7. 7. Slide 7 Using basic mathematics: • 𝑭 𝒙𝑵𝑹 = 𝟏 𝟐 𝑨 𝐬𝐢𝐧((𝝎 − 𝛀)𝒕) + 𝟏 𝟐 𝑨 𝐬𝐢𝐧((𝝎 + 𝛀)𝒕) • 𝑭 𝒚𝑵𝑹= 𝟏 𝟐 𝑨 𝐜𝐨𝐬((𝝎 − 𝛀)𝒕) − 𝟏 𝟐 𝑨 𝐜𝐨𝐬((𝝎 + 𝛀)𝒕) So no longer at frequency ω, but at (ω-Ω) and (ω+Ω)! This change in frequency occurs only if the reaction force or moment is in-plane What does this mean? If the force or moment due to the combined modes of the two or three blades are in-plane the frequency of the vibration will be measured in the tower at (ω-Ω) and (ω+Ω) and at ω in the blades… Ψ=Ωt XNR XR YR YNR ZNR=ZR 𝑭 𝒙𝑹 = 𝑨 𝐬𝐢𝐧 𝝎 𝒆𝒅𝒈𝒆 𝒕 Some basic mathematics: sin(a)cos(b) = 0.5(sin(a+b) + sin(a-b)) sin(a)(sin(b) = 0.5(cos(a-b)-cos(a+b)) cos(a)cos(b)= 0.5(cos(a+b)+cos(a-b)) So we had: 𝑭 𝒙𝑵𝑹 = 𝑨 𝐬𝐢𝐧 𝝎𝒕 𝐜𝐨𝐬 𝛀𝒕 𝑭 𝒚𝑵𝑹= 𝑨 𝐬𝐢𝐧 𝝎𝒕 𝐬𝐢𝐧 𝛀𝒕 𝑭 𝒙𝑵𝑹 𝑭 𝒚𝑵𝑹 © 2019 J.G. HOLIERHOEK ALL RIGHTS RESERVED
  8. 8. Slide 8 • Recall there were three modes for each blade mode • Two asymmetric, one is symmetrical (all blades same deformation) • Reaction force or moment symmetric mode is out-of-plane, therefore not resulting in whirling mode • Therefore the symmetric mode does not change in frequency if measured in stand still frame • But there is significant interaction with tower (flapwise) and drive train (edgewise). • This interaction influences the frequency and the damping Summary: © 2019 J.G. HOLIERHOEK ALL RIGHTS RESERVED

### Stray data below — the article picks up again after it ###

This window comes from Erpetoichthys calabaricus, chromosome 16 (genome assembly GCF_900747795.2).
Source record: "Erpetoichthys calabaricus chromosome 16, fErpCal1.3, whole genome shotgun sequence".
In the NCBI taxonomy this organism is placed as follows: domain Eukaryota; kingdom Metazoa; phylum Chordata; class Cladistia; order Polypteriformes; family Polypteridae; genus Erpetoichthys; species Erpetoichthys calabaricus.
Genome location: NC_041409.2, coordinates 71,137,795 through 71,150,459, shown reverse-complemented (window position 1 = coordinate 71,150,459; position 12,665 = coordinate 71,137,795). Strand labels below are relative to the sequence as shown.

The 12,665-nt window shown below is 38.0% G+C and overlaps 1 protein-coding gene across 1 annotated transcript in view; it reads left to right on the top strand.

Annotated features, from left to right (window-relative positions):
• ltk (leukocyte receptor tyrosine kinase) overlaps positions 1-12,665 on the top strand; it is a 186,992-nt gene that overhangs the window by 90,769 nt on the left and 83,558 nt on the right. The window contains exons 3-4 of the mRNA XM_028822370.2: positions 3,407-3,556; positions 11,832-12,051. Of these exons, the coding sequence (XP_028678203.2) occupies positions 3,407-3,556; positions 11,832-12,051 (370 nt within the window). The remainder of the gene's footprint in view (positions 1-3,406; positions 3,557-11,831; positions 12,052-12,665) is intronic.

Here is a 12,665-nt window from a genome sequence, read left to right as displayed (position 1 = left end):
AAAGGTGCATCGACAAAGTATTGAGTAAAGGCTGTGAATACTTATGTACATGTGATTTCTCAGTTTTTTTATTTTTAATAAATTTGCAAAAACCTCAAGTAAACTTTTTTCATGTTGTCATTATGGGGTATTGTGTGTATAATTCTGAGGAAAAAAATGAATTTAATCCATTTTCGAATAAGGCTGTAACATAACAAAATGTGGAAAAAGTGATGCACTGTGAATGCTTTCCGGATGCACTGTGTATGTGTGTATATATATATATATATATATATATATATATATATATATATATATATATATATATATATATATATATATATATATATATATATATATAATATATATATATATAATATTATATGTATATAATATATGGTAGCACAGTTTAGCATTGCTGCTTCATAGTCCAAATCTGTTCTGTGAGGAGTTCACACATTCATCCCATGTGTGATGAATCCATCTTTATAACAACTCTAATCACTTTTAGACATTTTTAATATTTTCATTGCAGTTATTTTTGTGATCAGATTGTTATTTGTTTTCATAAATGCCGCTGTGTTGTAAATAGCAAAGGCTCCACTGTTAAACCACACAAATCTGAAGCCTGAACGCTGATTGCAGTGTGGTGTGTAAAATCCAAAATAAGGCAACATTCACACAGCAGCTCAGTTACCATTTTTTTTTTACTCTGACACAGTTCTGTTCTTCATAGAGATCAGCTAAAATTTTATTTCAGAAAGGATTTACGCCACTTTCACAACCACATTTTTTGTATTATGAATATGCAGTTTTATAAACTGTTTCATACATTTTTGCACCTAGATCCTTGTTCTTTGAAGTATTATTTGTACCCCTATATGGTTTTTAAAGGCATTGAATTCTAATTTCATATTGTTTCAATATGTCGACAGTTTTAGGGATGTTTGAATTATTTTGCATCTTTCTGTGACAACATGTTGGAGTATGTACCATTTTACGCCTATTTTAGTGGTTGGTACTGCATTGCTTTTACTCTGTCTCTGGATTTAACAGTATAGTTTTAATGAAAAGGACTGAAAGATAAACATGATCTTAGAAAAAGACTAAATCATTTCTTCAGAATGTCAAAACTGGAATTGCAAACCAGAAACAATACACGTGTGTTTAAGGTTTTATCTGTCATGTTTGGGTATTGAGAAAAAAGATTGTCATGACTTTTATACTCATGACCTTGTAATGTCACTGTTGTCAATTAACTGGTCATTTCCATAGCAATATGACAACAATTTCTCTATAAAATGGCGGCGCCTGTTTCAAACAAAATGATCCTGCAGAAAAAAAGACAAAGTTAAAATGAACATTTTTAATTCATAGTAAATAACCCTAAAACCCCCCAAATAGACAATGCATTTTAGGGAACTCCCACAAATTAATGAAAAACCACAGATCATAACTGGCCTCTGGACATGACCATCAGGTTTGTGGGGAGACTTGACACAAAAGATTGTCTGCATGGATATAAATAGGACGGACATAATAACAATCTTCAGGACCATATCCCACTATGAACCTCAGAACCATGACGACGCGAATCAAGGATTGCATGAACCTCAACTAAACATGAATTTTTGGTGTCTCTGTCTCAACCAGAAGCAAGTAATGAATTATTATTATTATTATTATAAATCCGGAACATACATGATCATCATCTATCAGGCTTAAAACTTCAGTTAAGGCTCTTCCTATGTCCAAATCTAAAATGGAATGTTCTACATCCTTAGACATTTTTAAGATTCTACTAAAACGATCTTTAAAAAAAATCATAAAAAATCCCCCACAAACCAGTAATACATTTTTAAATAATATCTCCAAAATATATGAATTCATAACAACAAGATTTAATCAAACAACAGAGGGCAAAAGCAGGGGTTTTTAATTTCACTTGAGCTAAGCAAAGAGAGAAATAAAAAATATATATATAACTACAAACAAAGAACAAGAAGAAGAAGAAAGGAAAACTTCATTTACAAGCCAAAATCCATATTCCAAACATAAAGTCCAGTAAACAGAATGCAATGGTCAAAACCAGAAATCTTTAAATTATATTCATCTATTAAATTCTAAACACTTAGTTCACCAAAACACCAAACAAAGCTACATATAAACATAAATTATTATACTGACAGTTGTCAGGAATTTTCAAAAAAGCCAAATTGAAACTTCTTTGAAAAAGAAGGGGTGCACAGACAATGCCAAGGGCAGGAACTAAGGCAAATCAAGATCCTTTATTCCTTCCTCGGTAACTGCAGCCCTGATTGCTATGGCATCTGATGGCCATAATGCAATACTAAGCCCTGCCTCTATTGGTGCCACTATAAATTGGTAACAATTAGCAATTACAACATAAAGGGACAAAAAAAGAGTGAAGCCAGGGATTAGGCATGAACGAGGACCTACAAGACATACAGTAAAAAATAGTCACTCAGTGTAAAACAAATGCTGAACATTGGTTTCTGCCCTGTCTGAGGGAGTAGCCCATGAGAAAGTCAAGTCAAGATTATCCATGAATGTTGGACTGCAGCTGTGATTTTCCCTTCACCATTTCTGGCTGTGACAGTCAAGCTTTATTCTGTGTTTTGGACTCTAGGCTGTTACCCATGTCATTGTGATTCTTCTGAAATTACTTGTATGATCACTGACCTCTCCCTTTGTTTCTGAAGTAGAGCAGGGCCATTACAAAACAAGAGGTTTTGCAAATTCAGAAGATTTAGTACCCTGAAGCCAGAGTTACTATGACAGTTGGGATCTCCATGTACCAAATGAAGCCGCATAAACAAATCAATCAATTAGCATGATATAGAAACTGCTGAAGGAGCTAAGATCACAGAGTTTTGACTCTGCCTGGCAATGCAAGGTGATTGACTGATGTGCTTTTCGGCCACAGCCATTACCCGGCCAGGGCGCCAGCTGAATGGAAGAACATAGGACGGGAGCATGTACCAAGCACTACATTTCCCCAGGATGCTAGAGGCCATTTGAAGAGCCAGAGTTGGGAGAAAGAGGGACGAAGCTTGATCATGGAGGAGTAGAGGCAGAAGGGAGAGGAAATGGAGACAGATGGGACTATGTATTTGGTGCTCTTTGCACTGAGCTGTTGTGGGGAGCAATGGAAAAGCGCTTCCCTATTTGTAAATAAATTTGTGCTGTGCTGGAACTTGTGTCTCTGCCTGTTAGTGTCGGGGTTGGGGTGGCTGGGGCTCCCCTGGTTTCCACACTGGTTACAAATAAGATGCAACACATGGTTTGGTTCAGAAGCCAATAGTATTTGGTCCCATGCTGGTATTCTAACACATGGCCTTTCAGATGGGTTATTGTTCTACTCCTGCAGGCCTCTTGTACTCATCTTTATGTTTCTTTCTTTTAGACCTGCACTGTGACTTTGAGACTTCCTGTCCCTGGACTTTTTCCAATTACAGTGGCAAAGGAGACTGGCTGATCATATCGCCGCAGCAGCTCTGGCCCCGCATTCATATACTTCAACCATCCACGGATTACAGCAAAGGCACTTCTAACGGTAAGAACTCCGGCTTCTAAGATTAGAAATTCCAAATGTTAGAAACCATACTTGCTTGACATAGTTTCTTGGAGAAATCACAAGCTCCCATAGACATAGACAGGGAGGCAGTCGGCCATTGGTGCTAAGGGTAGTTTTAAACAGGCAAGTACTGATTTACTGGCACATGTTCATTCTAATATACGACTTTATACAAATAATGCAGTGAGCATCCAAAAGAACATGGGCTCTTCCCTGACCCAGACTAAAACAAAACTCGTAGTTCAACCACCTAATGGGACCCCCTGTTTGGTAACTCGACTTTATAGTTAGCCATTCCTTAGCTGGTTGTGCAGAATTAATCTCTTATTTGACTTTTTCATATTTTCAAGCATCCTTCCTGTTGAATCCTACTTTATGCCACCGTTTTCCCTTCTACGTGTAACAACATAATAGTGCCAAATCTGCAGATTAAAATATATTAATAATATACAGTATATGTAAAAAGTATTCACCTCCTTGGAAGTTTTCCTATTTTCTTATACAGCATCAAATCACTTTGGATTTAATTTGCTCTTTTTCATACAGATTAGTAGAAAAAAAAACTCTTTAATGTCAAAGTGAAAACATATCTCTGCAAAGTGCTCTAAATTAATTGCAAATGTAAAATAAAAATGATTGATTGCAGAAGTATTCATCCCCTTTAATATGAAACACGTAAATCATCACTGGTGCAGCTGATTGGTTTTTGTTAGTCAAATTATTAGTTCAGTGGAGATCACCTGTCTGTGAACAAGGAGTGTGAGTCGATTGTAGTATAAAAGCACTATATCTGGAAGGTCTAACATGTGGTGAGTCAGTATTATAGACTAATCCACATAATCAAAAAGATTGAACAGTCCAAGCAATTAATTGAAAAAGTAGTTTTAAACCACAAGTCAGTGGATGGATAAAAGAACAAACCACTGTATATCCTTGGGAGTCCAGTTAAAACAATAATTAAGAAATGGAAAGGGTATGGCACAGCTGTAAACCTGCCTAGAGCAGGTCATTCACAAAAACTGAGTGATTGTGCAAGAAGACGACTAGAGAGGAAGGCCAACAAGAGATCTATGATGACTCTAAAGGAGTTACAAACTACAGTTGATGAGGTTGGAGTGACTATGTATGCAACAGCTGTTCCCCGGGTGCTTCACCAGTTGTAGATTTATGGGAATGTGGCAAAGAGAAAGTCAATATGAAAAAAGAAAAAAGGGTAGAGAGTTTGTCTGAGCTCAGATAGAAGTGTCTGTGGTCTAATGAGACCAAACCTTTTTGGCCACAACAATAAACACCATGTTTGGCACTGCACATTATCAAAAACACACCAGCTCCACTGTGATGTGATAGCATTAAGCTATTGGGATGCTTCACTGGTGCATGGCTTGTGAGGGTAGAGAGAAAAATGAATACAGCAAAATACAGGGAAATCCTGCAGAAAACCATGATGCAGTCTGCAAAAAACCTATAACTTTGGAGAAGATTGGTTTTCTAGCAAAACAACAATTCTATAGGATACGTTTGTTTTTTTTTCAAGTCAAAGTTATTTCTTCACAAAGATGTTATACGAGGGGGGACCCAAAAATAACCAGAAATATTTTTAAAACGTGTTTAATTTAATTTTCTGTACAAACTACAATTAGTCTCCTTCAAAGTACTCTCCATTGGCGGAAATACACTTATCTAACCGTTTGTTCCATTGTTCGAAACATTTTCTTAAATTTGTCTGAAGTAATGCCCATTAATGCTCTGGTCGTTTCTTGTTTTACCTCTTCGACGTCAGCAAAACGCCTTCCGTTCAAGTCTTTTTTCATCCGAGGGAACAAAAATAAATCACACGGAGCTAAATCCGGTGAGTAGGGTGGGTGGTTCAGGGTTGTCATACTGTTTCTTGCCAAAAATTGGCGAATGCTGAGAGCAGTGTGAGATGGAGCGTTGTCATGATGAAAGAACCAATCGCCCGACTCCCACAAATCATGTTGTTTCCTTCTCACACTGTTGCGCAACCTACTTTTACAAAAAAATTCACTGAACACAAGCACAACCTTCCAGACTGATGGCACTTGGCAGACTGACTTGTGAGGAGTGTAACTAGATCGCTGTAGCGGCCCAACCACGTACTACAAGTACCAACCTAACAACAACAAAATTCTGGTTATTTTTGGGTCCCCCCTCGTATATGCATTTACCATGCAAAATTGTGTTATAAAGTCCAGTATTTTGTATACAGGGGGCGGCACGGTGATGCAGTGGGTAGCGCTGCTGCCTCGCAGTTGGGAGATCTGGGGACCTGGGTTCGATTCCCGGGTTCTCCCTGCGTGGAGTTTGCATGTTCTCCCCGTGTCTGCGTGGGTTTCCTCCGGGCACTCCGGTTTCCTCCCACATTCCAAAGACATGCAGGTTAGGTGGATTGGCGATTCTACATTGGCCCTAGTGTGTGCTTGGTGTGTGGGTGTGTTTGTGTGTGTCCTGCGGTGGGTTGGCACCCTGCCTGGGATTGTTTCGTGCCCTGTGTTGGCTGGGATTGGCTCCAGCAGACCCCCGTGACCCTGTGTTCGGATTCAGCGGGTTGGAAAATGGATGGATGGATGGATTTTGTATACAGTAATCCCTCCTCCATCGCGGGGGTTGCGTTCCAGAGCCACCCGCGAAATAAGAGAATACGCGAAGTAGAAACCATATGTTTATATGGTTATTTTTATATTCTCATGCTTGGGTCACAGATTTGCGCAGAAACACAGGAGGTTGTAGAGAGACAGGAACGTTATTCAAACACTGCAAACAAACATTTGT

9. 9. Slide 9 • Flapwise whirling modes: resulting moments that are in-plane (yawing / tilting => vector description of moment will be in-plane!). • So flapwise asymmetric modes also have different frequency in non-rotating reference frame than in rotating frame • Note that turbine is rotating in all situations, we only define different reference frames (e.g. measuring at blade root versus in tower) • Symmetric modes are also called collective modes • The generator will have significant effect on frequency of symmetric edgewise mode • The rotor shaft stiffness will also affect the symmetric edgewise mode frequency • Sometimes we see a symmetric flap mode with counteracting tower motions, depends on the mass distributions. • Tower will have effect on frequency of symmetric flapwise modes. Summary: © 2019 J.G. HOLIERHOEK ALL RIGHTS RESERVED
  10. 10. Instability ≠ resonance © 2019 J.G. HOLIERHOEK ALL RIGHTS RESERVED
  11. 11. Slide 11 • This is an answer we often get when we suggest to someone that a course on wind turbine aeroelasticity could be of great help for their situation • Aeroelasticity is about much much more than resonance • Avoiding resonance seems rather simple, but avoiding aeroelastic instabilities is a much more complicated problem • Resonance: some external excitation occurring at a certain frequency will excite one of the natural modes which has a natural frequency close to this excitation frequency • Instability: vibrating in the natural mode (at natural frequency) results in aerodynamic forces ADDING energy to the vibration Aeroelasticity: we know, we avoid resonance.. © 2019 J.G. HOLIERHOEK ALL RIGHTS RESERVED